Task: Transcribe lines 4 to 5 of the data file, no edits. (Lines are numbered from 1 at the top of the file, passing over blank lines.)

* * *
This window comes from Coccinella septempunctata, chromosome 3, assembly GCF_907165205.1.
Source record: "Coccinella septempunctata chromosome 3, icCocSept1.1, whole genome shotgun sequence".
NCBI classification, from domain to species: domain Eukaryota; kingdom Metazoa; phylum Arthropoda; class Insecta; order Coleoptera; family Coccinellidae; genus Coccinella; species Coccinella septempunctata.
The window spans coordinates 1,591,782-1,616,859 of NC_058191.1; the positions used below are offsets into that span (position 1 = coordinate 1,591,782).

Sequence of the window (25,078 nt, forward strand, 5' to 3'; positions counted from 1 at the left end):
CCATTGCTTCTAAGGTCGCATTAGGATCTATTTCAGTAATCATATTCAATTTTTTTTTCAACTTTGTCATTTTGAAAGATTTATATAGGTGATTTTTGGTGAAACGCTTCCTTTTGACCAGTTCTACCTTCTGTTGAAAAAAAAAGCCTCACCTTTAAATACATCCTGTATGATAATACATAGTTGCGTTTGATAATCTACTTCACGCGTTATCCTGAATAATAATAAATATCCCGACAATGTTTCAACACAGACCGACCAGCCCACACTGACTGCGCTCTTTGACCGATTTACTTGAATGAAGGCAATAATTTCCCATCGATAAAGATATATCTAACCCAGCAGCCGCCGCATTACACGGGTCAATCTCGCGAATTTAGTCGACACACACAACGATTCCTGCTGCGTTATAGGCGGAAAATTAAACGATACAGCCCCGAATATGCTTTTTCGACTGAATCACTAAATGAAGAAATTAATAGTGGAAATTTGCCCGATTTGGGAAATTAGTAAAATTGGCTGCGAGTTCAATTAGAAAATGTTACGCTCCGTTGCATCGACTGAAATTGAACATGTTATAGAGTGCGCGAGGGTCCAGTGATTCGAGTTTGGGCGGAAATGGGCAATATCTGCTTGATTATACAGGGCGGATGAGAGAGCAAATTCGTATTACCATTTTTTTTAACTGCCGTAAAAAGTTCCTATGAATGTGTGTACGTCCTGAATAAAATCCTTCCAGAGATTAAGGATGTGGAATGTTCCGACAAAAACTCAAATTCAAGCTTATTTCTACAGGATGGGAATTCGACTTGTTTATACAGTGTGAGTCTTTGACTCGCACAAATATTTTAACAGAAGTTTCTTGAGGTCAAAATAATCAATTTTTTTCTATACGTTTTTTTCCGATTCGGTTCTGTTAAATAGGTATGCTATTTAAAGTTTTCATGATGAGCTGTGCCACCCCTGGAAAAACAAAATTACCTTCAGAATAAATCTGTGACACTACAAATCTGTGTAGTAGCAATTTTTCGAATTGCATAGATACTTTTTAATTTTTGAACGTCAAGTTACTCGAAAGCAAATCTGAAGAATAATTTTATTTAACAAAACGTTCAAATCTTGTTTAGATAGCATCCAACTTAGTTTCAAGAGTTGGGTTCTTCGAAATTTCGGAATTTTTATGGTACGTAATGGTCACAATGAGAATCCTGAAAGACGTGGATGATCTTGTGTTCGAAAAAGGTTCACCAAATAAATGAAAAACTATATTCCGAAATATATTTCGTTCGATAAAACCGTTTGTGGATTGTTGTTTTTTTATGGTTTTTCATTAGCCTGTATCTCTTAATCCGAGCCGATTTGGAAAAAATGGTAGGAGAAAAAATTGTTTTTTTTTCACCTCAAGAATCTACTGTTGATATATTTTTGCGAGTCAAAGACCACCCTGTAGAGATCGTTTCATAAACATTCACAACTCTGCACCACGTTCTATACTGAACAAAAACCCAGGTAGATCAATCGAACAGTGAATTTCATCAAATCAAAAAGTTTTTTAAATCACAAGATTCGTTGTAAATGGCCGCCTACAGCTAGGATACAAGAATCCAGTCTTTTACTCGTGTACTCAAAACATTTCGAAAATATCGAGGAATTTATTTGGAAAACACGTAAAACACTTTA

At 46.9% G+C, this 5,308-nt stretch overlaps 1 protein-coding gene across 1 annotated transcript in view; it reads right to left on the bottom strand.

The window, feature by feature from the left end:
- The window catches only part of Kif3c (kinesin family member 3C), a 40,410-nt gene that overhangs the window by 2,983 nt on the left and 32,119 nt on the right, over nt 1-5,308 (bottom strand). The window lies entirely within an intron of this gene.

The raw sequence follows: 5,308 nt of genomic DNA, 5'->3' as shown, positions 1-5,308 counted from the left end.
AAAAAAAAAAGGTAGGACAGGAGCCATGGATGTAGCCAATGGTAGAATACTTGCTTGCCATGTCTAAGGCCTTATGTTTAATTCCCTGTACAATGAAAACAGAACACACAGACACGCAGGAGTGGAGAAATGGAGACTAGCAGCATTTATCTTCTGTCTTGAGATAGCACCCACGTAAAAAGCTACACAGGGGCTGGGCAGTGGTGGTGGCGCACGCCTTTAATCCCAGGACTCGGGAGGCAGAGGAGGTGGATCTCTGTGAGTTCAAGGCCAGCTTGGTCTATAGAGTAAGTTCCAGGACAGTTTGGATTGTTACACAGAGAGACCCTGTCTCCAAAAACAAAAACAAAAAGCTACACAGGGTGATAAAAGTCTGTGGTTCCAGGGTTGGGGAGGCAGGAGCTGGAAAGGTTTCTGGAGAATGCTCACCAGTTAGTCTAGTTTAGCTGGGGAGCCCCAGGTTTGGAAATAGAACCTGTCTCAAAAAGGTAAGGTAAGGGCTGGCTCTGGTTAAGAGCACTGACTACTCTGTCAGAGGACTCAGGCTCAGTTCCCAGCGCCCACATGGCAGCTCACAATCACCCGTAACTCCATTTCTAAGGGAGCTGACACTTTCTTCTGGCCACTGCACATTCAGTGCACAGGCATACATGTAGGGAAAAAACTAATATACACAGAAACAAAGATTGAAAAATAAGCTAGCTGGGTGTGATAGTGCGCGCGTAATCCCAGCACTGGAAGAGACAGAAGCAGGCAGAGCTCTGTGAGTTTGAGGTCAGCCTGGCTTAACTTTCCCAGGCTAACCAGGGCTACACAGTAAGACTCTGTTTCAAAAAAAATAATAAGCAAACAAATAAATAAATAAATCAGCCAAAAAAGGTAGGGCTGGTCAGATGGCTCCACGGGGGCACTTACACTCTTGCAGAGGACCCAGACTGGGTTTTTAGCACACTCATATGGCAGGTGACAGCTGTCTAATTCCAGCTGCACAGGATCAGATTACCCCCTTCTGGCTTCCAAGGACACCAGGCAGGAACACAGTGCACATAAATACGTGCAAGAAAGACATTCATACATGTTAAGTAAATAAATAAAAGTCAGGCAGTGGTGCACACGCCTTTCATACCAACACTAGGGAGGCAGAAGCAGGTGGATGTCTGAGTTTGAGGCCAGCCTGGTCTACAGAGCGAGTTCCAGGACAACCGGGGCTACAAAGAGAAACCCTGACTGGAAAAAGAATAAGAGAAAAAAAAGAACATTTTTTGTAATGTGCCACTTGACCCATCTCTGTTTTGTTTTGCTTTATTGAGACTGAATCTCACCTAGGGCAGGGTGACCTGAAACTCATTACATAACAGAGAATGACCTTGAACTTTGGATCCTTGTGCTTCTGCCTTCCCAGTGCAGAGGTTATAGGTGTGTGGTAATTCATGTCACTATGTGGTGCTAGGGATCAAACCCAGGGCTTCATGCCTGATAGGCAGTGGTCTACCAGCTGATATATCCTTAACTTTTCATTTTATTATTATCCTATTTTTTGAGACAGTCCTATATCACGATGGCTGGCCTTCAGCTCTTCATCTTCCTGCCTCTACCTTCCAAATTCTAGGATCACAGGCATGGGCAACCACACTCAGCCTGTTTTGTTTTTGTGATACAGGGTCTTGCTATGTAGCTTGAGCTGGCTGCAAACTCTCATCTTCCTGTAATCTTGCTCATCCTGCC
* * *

The window spans coordinates 1,591,782-1,616,859 of NC_058191.1; the positions used below are offsets into that span (position 1 = coordinate 1,591,782).

Sequence of the window (25,078 nt, forward strand, 5' to 3'; positions counted from 1 at the left end):